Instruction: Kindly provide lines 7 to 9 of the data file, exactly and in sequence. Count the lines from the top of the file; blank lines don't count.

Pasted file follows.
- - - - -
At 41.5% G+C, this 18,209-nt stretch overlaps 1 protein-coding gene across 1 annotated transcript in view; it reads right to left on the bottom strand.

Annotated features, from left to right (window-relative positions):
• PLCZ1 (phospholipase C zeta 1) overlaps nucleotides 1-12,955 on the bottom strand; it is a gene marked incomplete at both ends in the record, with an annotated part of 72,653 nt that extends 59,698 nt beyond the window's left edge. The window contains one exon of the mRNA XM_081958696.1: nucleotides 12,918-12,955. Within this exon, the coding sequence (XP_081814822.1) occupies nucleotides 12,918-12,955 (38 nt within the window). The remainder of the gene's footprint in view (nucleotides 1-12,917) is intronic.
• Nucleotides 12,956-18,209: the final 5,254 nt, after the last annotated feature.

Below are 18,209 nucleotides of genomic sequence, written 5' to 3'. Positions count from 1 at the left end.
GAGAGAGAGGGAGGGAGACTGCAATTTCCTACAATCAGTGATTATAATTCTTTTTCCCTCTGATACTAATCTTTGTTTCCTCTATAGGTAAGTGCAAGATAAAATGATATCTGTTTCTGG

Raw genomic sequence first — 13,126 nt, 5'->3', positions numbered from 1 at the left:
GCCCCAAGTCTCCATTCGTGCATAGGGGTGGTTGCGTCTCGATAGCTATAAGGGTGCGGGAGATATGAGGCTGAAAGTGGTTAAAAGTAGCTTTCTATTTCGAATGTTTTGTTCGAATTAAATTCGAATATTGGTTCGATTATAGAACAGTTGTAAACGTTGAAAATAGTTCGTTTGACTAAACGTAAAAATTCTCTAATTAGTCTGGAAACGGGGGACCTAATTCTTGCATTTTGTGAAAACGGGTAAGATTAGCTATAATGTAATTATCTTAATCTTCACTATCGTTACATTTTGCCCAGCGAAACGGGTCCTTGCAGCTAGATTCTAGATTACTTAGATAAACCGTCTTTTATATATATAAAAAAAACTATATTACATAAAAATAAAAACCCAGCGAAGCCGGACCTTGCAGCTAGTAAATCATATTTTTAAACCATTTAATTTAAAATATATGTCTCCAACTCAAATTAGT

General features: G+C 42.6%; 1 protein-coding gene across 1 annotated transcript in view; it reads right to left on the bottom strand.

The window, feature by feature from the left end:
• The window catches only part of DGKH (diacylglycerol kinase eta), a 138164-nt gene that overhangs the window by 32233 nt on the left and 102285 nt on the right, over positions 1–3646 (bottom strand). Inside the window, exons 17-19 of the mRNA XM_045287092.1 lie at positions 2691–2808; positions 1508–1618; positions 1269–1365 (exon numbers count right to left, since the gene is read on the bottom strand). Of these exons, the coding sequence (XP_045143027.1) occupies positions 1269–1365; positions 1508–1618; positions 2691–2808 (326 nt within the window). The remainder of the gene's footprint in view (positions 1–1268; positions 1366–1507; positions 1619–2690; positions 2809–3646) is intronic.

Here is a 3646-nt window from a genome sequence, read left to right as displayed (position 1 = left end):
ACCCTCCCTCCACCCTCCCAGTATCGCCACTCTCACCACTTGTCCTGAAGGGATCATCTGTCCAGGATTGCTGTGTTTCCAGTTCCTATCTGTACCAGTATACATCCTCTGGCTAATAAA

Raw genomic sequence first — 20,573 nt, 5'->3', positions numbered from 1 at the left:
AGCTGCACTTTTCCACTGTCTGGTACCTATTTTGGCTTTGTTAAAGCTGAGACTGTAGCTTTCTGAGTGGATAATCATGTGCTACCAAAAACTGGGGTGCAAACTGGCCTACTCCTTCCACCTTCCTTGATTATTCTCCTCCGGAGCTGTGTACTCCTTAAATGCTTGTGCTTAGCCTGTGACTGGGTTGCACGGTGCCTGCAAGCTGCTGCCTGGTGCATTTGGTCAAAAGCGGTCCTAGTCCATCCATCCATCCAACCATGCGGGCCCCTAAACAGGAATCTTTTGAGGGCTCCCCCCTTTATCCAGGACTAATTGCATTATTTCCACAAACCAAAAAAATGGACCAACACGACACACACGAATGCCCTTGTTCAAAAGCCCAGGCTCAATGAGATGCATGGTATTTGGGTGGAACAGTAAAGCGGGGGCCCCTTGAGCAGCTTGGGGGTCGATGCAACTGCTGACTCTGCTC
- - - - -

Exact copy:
Raw genomic sequence first — 13,126 nt, 5'->3', positions numbered from 1 at the left:
GCCCCAAGTCTCCATTCGTGCATAGGGGTGGTTGCGTCTCGATAGCTATAAGGGTGCGGGAGATATGAGGCTGAAAGTGGTTAAAAGTAGCTTTCTATTTCGAATGTTTTGTTCGAATTAAATTCGAATATTGGTTCGATTATAGAACAGTTGTAAACGTTGAAAATAGTTCGTTTGACTAAACGTAAAAATTCTCTAATTAGTCTGGAAACGGGGGACCTAATTCTTGCATTTTGTGAAAACGGGTAAGATTAGCTATAATGTAATTATCTTAATCTTCACTATCGTTACATTTTGCCCAGCGAAACGGGTCCTTGCAGCTAGATTCTAGATTACTTAGATAAACCGTCTTTTATATATATAAAAAAAACTATATTACATAAAAATAAAAACCCAGCGAAGCCGGACCTTGCAGCTAGTAAATCATATTTTTAAACCATTTAATTTAAAATATATGTCTCCAACTCAAATTAGT

General features: G+C 42.6%; 1 protein-coding gene across 1 annotated transcript in view; it reads right to left on the bottom strand.